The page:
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Governance, Risk and Compliance
The Sarbanes-Oxley Act (SOX), passed in 2002, changed how many companies in the United States reported their financial standings. The new approach greatly benefited shareholders and stock investors by bolstering transparency in fiscal reporting. Many other countries responded by creating their own versions of SOX.
For example, on April 7, 2003, the Canadian government passed Bill 198, which essentially accomplishes the same thing as SOX – in fact, it’s frequently referred to as the Canadian SOX (C-SOX). This bill came out as a result of corporate scandals that shook investor confidence. It increased scrutiny of corporate governance amid growing concern about auditor independence and the disclosure of internal controls over financial reporting, a Pricewaterhouse Coopers report notes. The Provincial Government of Ontario introduced the bill in a piece of legislation called “Keeping the Promise for a Strong Economy Act,” and it was approved on December 9, 2002. In reality, the bill dealt broadly with a number of different government operation procedures and only a small part dealt with financial reporting.
Shortly after the bill was passed, Canadian securities commissions issued three additional regulations for companies and auditors to talk about:
This bill requires securities issuers to use the services of auditors who participate in the Canadian Public Accountability Board’s independent oversight program.
Under this regulation, chief executive officers and chief financial officers would need to verify their filings (both annual and interim) are accurate representations of their company’s current financial status. MI 52-109 is similar to basic components of SOX 404 and requires companies to disclose policy and develop procedures for collection, capturing, evaluation and disclosing information.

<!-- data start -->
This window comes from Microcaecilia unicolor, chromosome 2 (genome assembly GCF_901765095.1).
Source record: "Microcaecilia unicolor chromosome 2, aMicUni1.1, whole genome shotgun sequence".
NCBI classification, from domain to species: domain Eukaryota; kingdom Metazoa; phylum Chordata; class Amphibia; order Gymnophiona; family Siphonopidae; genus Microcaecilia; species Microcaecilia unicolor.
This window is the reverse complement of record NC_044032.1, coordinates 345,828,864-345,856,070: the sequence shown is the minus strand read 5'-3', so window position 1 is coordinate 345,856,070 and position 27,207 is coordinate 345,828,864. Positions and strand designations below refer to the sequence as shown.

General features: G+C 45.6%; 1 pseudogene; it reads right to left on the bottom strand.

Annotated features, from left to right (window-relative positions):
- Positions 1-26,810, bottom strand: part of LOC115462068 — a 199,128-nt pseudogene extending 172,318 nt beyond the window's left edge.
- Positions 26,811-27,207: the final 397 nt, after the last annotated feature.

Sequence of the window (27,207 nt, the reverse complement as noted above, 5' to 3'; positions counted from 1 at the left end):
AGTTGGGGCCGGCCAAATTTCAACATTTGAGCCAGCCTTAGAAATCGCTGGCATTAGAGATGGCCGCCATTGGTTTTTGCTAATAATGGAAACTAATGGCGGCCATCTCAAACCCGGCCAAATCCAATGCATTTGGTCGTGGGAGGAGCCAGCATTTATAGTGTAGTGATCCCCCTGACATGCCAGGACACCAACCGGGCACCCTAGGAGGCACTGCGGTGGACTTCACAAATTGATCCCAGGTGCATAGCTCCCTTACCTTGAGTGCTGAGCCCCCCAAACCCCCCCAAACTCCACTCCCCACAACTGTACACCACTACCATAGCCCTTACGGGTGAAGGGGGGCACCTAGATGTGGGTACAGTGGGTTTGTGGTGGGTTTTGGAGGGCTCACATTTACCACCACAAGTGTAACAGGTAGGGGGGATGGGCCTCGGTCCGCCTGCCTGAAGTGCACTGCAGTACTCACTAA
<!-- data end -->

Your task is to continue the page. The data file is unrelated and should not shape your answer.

Finally, this bill regulates the role of audit committees in any business or organization that issues securities
Canadian businesses must comply with C-SOX. Much like the American SOX Act, Bill 198 requires companies both big and small to spend a great deal of money on compliance with the legislation. That being said, there are certain steps they can take to help them develop procedures and policies necessary for meeting the stipulations of the bill.
“Well-designed, documented and monitored disclosure controls and procedures and internal controls over financial reports, including all relevant policies, procedures and operating principles at significant locations” are necessities, the PwC report notes. PwC also advocates an internal control infrastructure that “facilitates communication, reporting, training, incident identification and issues management, enables ongoing monitoring of the system of internal control and completion of applicable control procedures and ultimately provides management with confidence that internal control structure is effective and can be evaluated and tested on an ongoing basis.”
For companies considering going public, compliance may seem like a pain at first, but costs will eventually decline as reporting standards and internal controls are established.